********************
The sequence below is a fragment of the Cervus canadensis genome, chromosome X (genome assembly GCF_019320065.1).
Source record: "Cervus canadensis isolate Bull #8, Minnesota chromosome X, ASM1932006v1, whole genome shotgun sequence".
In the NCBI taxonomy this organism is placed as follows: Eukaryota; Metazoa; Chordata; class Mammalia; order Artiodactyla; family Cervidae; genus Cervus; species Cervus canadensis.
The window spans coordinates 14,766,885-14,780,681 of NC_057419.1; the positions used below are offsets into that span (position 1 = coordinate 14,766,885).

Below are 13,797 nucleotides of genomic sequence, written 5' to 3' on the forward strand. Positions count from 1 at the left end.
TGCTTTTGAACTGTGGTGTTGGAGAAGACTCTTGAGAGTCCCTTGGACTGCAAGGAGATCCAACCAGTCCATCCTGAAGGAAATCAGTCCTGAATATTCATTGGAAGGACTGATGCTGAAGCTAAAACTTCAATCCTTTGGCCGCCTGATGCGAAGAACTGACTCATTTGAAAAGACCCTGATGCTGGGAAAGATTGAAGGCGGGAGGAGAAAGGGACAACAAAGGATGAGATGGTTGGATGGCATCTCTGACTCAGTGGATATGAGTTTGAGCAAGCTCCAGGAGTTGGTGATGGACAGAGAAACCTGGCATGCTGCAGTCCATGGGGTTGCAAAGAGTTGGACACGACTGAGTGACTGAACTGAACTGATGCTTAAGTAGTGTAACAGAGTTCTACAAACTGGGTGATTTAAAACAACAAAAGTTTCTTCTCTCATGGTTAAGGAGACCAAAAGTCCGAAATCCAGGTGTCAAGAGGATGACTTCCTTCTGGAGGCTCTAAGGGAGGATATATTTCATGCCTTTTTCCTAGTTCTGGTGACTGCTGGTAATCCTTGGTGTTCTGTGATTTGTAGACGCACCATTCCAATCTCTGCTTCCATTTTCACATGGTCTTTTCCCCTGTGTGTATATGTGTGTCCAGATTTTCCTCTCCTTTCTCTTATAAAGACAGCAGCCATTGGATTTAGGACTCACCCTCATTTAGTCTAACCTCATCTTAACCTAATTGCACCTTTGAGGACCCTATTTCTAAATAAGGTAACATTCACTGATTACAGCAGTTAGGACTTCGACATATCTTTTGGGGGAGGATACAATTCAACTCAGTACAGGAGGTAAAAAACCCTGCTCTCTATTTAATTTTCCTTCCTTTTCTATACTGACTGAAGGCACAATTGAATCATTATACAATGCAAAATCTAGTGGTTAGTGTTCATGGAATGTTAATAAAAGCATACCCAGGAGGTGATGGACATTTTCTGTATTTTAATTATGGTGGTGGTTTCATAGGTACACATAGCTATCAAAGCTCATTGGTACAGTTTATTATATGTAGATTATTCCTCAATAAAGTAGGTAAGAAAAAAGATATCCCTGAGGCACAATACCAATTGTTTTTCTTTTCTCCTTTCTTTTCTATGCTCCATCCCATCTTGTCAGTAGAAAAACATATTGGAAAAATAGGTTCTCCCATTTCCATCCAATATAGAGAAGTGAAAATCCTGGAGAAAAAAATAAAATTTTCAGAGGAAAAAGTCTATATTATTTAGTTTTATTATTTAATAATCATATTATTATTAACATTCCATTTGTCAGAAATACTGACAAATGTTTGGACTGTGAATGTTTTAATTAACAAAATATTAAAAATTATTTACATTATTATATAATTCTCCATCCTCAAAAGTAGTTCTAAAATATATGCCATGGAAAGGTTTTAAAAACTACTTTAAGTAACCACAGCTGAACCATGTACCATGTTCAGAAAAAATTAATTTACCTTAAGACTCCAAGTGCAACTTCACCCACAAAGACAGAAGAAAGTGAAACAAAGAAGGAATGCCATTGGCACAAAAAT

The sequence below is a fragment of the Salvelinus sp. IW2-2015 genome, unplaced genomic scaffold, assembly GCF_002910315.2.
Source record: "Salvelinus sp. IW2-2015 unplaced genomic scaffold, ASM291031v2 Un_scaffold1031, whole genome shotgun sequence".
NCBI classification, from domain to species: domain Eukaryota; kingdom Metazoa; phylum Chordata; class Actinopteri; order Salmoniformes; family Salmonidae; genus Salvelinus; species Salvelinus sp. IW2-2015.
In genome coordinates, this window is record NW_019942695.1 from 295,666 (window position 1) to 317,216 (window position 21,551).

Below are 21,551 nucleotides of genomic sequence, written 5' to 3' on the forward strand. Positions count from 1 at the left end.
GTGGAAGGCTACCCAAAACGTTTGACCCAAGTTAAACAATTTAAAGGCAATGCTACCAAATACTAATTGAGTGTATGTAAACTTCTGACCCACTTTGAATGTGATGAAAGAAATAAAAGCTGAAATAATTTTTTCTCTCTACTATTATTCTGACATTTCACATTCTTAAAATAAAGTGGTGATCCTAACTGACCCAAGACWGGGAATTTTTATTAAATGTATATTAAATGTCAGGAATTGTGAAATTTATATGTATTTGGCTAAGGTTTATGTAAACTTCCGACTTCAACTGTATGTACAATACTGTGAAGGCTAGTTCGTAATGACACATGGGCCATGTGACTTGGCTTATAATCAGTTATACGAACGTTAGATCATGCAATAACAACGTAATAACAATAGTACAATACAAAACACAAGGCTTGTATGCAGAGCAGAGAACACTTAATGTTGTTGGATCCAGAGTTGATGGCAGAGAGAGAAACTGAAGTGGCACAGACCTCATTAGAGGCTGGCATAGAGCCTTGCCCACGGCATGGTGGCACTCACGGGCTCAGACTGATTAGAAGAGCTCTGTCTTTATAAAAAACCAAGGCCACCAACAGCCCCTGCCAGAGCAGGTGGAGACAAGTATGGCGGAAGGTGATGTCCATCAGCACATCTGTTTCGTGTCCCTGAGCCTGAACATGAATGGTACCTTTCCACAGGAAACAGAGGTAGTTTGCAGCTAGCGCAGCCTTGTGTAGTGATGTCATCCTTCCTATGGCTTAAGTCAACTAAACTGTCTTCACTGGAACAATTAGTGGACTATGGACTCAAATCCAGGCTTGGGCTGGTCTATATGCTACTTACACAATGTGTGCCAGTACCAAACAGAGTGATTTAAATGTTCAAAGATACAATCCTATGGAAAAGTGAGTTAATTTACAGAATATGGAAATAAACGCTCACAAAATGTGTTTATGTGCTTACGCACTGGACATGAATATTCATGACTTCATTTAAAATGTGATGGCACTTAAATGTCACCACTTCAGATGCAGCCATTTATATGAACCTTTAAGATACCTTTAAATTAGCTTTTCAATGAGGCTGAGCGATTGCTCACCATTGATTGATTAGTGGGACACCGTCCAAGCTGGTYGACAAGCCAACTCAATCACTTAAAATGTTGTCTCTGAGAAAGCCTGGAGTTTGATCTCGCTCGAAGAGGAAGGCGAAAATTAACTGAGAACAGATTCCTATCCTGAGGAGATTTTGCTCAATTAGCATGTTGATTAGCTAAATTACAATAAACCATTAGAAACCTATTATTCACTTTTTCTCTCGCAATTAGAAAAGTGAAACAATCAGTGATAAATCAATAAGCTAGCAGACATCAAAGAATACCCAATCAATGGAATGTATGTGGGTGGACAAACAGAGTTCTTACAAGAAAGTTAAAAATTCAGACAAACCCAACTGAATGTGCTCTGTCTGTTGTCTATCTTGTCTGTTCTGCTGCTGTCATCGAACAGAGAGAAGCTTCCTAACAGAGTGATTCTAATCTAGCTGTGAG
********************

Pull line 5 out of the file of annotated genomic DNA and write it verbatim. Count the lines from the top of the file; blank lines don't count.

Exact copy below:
Below are 13,797 nucleotides of genomic sequence, written 5' to 3' on the forward strand. Positions count from 1 at the left end.